TOKYO (Kyodo) -- The benchmark Nikkei extended its winning streak to a fifth day Thursday to finish at a new 30-year high, helped by solid Japanese machinery orders data that fueled expectations of an economic recovery.
The 225-issue Nikkei Stock Average ended up 241.67 points, or 0.85 percent, from Wednesday at 28,698.26, its highest closing since Aug. 3, 1990. The broader Topix index of all First Section issues on the Tokyo Stock Exchange finished 8.88 points, or 0.48 percent, higher at 1,873.28.
Gainers were led by machinery, rubber product, land transportation, and information and communication issues.
The U.S. dollar was firm against the yen during the day, edging up to the lower 104 yen zone as optimism grew that U.S. President-elect Joe Biden will unveil his long-awaited massive economic stimulus package later in the day, dealers said.
At 5 p.m., the dollar fetched 104.03-04 yen compared with 103.84-94 yen in New York and 103.68-69 yen in Tokyo at 5 p.m. Wednesday.
The euro was quoted at $1.2142-2144 and 126.32-36 yen against $1.2153-2163 and 126.23-33 yen in New York and $1.2203-2204 and 126.52-56 yen in Tokyo late Wednesday afternoon.
The yield on the benchmark 10-year Japanese government bond rose 0.005 percentage point from Wednesday's close to 0.030 percent following higher U.S. Treasury yields overnight.
Hopes for more U.S. stimulus have improved investors' risk appetite in stock markets, with the benchmark Nikkei jumping over 6 percent during the five trading days from Thursday last week.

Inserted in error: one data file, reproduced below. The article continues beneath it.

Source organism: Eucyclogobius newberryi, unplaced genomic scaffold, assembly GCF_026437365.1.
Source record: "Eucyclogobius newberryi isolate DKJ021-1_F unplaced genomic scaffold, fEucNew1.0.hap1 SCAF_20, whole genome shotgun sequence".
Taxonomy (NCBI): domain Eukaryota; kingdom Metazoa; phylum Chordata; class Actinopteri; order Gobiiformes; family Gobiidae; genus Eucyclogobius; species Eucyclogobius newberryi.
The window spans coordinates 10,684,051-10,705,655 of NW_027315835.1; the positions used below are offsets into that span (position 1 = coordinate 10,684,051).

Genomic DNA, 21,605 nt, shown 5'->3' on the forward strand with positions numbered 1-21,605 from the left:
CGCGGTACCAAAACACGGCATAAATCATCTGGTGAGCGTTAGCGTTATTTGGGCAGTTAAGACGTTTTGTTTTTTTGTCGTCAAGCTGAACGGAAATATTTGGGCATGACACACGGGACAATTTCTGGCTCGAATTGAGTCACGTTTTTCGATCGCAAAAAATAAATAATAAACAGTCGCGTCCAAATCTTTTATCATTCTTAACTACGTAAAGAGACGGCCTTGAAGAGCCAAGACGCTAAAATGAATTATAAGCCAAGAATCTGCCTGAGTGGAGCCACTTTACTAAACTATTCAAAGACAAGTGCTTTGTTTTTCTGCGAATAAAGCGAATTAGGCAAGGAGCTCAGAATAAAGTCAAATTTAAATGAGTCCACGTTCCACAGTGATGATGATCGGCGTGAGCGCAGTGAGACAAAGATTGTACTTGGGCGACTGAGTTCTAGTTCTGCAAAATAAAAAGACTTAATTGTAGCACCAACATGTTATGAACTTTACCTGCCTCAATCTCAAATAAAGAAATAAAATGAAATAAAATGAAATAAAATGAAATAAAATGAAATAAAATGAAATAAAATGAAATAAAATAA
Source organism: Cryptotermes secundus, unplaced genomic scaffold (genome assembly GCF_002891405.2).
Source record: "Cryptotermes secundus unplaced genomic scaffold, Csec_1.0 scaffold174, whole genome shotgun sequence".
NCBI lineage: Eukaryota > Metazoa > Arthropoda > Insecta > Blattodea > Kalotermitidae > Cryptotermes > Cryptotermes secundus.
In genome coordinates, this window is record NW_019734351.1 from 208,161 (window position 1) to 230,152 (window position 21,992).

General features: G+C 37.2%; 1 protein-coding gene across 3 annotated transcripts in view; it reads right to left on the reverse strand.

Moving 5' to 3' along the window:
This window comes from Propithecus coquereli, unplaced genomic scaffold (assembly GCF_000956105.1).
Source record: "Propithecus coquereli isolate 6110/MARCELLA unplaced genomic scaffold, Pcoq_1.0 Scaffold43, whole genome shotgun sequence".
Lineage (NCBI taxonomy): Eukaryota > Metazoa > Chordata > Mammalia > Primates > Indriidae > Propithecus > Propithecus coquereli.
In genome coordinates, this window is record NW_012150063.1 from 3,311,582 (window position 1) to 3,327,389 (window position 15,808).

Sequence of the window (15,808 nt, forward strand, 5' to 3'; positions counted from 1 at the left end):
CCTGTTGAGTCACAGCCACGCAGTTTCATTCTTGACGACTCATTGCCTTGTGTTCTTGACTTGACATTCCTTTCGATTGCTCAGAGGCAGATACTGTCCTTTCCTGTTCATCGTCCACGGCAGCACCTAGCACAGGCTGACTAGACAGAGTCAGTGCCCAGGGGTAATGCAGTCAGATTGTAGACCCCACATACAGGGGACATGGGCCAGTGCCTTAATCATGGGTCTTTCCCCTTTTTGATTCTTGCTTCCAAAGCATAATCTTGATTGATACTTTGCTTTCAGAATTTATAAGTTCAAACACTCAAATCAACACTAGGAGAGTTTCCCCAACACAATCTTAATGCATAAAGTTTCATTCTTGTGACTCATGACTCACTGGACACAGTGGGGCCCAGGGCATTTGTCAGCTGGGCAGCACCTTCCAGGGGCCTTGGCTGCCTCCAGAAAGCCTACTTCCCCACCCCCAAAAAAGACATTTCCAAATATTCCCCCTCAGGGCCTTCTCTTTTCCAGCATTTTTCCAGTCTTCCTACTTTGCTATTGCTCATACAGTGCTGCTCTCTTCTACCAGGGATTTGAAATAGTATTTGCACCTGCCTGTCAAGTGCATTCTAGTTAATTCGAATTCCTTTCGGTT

On Thursday, the Nikkei briefly approached the psychological threshold of 29,000.
Additional support came from government data released early in the morning showing stronger-than-expected November core private-sector machinery orders, a leading indicator of capital expenditure, although Japan's economy has struggled to cope with the recent surge in coronavirus infections.
"The data showed companies are restarting investment with a view the pandemic will finally end, raising hopes for a recovery in the real economy," said Koichi Fujishiro, a senior economist at Dai-ichi Life Research Institute.
After buying ran out of steam, shares pared some gains in the late afternoon, with some market players locking in recent gains.
On the First Section, declining issues outnumbered advancers 1,090 to 1,000, while 98 ended unchanged.
Machine tool makers benefited from the machinery orders data. Industrial robot maker Fanuc gained 600 yen, or 2.2 percent, to 27,675 yen.
Its rival Yaskawa Electric jumped 300 yen, or 5.3 percent, to 5,960 yen.
Technology issues were also notably higher, tracking an overnight gain in their U.S. peers.
SoftBank Group, which has bought many established tech firms, advanced 244 yen, or 2.9 percent, to 8,569 yen. Trend Micro grew 70 yen, or 1.2 percent, to 5,770 yen.
Trading volume on the main section rose to 1,413.74 million shares from Wednesday's 1,239.56 million shares.